Health officials nationwide are urging parents and guardians to make sure their summer plans include an appointment to get back-to-school immunizations for their children.

Updated Guidelines for Back-to-School Immunizations

Health officials nationwide are urging parents and guardians to make sure their summer plans include an appointment to get back-to-school immunizations for their children.

Many states have laws barring students who do not have all of their immunizations or a valid waiver. The restrictions are intended to save lives by preventing disease outbreaks in schools.

Because a growing number of schools are starting the new school year in August instead of after Labor Day, caregivers will need to make the appointment soon to get their child vaccinated in time.

July and August are the busiest months of the year for back-to-school immunizations, so health officials are encouraging parents to schedule the appointment or get a waiver as soon as possible.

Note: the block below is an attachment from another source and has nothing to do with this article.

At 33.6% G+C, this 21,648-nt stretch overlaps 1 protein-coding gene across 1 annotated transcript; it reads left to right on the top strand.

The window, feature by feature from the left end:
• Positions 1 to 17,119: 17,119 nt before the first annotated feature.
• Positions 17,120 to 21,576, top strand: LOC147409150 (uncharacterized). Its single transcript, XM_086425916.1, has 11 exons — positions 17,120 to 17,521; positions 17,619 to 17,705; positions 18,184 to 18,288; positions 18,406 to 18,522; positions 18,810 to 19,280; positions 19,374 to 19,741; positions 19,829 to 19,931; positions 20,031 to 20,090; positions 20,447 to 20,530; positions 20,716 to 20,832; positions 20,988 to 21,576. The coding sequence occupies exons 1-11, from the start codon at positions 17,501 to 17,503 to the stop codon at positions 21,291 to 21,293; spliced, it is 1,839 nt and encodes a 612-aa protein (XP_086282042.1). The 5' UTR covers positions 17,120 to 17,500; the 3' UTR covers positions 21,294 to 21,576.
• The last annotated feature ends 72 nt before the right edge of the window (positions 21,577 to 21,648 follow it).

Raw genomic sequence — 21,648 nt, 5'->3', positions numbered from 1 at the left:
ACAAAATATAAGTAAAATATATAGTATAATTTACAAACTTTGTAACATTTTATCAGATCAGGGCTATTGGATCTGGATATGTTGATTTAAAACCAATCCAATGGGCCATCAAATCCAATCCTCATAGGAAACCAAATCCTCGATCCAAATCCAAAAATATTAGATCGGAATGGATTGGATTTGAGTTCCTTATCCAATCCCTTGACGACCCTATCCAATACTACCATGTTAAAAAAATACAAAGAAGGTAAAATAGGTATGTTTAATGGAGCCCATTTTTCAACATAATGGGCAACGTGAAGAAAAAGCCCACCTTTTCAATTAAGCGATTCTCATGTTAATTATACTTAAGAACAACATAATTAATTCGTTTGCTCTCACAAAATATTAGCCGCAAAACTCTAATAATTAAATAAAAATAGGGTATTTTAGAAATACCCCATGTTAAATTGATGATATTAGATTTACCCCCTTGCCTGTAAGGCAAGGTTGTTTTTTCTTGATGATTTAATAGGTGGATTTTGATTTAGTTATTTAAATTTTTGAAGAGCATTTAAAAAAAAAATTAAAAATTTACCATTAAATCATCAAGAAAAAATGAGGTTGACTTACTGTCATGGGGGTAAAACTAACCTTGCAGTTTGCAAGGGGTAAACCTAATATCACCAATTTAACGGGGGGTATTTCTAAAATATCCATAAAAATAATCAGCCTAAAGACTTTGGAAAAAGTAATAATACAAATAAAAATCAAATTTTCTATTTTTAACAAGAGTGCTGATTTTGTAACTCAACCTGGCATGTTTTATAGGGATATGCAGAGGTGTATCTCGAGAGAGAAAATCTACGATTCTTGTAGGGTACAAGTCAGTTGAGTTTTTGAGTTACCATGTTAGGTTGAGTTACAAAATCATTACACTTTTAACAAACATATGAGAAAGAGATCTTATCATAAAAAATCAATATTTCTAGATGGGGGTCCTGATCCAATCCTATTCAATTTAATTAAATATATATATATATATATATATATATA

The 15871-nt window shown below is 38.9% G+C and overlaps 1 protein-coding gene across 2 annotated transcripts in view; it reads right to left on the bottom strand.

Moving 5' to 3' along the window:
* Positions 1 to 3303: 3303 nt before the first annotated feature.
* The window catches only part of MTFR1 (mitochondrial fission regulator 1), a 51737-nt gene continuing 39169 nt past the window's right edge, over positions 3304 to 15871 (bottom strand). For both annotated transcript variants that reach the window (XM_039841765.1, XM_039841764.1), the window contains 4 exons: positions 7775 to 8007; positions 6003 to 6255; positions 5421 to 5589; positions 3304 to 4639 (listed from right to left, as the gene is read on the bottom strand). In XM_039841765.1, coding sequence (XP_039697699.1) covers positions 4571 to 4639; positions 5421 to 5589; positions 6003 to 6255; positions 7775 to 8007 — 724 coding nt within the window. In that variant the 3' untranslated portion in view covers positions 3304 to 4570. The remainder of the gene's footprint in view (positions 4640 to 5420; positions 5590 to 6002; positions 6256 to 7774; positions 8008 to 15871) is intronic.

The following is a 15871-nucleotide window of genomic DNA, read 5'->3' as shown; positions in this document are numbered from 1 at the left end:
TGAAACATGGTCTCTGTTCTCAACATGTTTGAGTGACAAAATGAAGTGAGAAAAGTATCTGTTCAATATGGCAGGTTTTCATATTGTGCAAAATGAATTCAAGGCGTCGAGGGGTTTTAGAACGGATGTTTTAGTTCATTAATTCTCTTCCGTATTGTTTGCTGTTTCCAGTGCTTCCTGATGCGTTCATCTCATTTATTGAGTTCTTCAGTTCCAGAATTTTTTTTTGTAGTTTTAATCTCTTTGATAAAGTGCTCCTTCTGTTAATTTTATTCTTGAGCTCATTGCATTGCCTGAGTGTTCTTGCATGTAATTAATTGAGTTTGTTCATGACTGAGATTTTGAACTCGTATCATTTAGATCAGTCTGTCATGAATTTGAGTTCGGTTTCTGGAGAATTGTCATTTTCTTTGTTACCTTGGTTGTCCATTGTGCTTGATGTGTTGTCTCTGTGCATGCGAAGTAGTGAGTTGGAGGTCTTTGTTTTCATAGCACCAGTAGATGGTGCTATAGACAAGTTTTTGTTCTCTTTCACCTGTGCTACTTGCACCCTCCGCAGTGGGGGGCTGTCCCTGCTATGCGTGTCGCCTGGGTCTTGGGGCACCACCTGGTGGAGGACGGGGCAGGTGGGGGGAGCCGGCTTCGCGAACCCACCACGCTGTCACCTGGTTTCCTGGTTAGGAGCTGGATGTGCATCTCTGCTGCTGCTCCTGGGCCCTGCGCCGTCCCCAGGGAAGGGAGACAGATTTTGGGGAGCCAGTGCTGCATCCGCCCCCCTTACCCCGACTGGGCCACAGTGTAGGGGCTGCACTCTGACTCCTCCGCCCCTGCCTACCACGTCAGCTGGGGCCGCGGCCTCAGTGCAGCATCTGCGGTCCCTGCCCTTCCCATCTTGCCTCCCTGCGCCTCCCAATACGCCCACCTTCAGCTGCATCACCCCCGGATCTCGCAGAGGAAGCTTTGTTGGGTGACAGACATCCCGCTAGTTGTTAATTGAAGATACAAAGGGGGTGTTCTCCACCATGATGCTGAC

Most states require a certificate of immunization for all students who attend public, private, or parochial (religious) schools before they enter certain grade-levels — usually Kindergarten and 7th grade — or if they move to a new school district.

For example, children under 7 years old are generally required to have completed the immunization schedules for DTaP (diphtheria, tetanus, pertussis), MMR (measles, mumps, and rubella), Hepatitis A, Hepatitis B, Polio, and sometimes Varicella (chickenpox) before Kindergarten.

Many states also require 7th graders to get one dose of the Tdap vaccine and another dose of MCV4 (meningitis). Other optional vaccines for teenagers include vaccines against HPV, Meningitis B, Hepatitis A, and Varicella (chickenpox) if they are not immune.

All states currently allow vaccine waivers if there is a medical or religious reason for not getting immunizations, with another 20 states allowing vaccine waivers for philosophical reasons or personal beliefs.

If you are planning on seeking a waiver, schedule the appointments at the beginning of the summer. Some states require caregivers who are seeking a waiver to first meet with a healthcare professional. Caregivers may also need to sign a form acknowledging that they may be putting their child’s health at risk by refusing vaccinations.

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